The French revolution of 1830 made a new epoch for infidelity in Germany. Rationalism was gradually driven into the back-ground by the weapons of pure science, when it suddenly came to life again in an entirely new garb. Not only at that time did "Young Germany," the dregs of volatile Frenchism and Christ-hating Judaism, a Heine, Gutzkow, Mundt, Weinbarg, Börne, and their company, lift up the head in the most reckless manner, in songs, romances, and criticisms, announcing the overthrow of Christian morality, and "the emancipation of the flesh" with all its wasting passions; but also science took the field, with the heavy battery of philosophic thought and an excessively acute criticism, against the historic and dogmatic foundation of the church. It was in 1835, that Dr. F. Strauss, a disciple of Hegel, and the head of the extreme radical portion of this widespread school, first published his notorious "Life of Jesus," which might be better called "An Attempt at the Annihilation of the Life of Jesus." In the preface he announced the death of the old Rationalism of Dr. Paulus, or the so-called explanation of the miracles on natural principles; and also of the supernaturalism of Dr. Olshausen; thus making way for his own pretended, only scientific view of the evangelical history. According to this view, the person of the Saviour is stripped of all superhuman glory; and his birth, his miracles, his resurrection and ascension, are ranked with the traditions of the heathen gods, and are explained as legendary fantasies of the first Christian communities. In the place of the church's idea of a Redeemer, he puts the idea of humanity; and exalts this, as Robespierre formerly did reason, to the throne of the universe. The vene

ration of the only true God must hereafter yield to the worship of poetical, military, philosophical, and critical genius. He is not ashamed in his "Quiet Leaves," to rank Bettina's Letters to Göthe with the Gospel of John. In this senseless impiety "Young Germany" had got the start of him; as when, for instance, Heine compares the Memoirs of O' Meara, Antomarchi, and Las Casas, with the Gospels of Matthew, Mark, and Luke; and Börne calls Jean Paul Richter, the "comforter of mankind," and "our interceding high-priest!" On the whole, the pantheistic hero-worship is a widely-spreading poison in modern literature. It is the most dangerous ingredient in the writings of Thomas Carlyle, although he produces it somewhat refined.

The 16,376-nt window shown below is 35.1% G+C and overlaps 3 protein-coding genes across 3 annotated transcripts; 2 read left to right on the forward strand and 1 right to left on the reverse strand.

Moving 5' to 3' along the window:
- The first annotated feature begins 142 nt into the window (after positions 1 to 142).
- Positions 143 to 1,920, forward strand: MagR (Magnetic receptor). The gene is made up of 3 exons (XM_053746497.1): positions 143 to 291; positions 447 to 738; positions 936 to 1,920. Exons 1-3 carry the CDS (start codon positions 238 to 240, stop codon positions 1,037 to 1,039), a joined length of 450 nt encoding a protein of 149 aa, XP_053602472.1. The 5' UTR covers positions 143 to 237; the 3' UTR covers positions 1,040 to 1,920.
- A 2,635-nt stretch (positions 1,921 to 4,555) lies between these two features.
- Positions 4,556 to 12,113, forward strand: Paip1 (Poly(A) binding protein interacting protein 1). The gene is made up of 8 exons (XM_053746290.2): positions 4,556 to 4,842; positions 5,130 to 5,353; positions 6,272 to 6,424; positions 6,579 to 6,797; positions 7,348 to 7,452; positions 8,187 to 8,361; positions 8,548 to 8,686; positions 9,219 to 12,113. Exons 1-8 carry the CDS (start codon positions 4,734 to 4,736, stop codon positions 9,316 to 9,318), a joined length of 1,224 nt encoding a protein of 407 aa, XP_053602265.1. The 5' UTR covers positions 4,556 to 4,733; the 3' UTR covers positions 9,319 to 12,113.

Strauss rends away the very last consolation of natural religion, and denies, what no Rationalist had done, any sort of personal existence after death. At the close of his "Dogmaties," which appeared five years later than his "Life of Jesus," and in which, as he had before reduced the history, so now he reduces the doctrines of Christianity into speculative mist, he expressly says: "A life beyond the grave is the last enemy which speculative criticism has to oppose, and if possible, to vanquish." As we were once conversing with a poetical friend, being at that time students, about this wisdom which ends with the sorry comfort of annihilation, he improvised this neat stanza on the Hegelians:

'I am the Way, the Truth, the LIFE!'

So spake our Guide through mortal strife:
But he with whom ye scare us, saith,

'I am the Way, the Truth, the DEATH!'

And the humorous poet-physician, Justin Kerner, while playing at nine-pins with Strauss, wittily expressed himself as follows:

Less than a nine-pin, then, is man,

According to your Hegel's plan;

The pin is set up as before,

But man, knocked down, shall rise no more!

After Dr. Strauss, in these and other writings which were triumphantly refuted by believing science, had made utter wreck of theology and Christianity, so that he could gather up no more laurels in this field, he married, quite consistently with his principles, the actress Agnes Schebest, (a Jewess, if we mistake